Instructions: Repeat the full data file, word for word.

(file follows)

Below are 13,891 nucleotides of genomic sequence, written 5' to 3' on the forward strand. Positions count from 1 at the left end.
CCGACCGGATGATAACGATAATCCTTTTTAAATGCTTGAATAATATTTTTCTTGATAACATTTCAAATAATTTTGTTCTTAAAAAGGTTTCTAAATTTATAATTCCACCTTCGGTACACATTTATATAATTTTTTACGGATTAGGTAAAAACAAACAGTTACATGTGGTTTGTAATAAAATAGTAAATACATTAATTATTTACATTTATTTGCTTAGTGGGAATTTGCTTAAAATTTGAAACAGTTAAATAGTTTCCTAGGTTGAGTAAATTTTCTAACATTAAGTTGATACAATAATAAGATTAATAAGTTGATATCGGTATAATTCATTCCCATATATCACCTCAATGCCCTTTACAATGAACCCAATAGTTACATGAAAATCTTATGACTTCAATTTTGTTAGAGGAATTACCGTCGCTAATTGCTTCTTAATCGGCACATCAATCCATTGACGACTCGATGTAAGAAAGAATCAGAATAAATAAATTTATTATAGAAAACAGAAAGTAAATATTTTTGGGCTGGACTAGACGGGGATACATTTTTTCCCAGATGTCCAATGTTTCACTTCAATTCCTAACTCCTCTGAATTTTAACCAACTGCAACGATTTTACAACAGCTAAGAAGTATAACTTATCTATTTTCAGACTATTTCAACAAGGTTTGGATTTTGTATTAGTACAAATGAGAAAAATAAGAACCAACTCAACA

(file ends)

Below are 13,891 nucleotides of genomic sequence, written 5' to 3' on the forward strand. Positions count from 1 at the left end.
CCGACCGGATGATAACGATAATCCTTTTTAAATGCTTGAATAATATTTTTCTTGATAACATTTCAAATAATTTTGTTCTTAAAAAGGTTTCTAAATTTATAATTCCACCTTCGGTACACATTTATATAATTTTTTACGGATTAGGTAAAAACAAACAGTTACATGTGGTTTGTAATAAAATAGTAAATACATTAATTATTTACATTTATTTGCTTAGTGGGAATTTGCTTAAAATTTGAAACAGTTAAATAGTTTCCTAGGTTGAGTAAATTTTCTAACATTAAGTTGATACAATAATAAGATTAATAAGTTGATATCGGTATAATTCATTCCCATATATCACCTCAATGCCCTTTACAATGAACCCAATAGTTACATGAAAATCTTATGACTTCAATTTTGTTAGAGGAATTACCGTCGCTAATTGCTTCTTAATCGGCACATCAATCCATTGACGACTCGATGTAAGAAAGAATCAGAATAAATAAATTTATTATAGAAAACAGAAAGTAAATATTTTTGGGCTGGACTAGACGGGGATACATTTTTTCCCAGATGTCCAATGTTTCACTTCAATTCCTAACTCCTCTGAATTTTAACCAACTGCAACGATTTTACAACAGCTAAGAAGTATAACTTATCTATTTTCAGACTATTTCAACAAGGTTTGGATTTTGTATTAGTACAAATGAGAAAAATAAGAACCAACTCAACA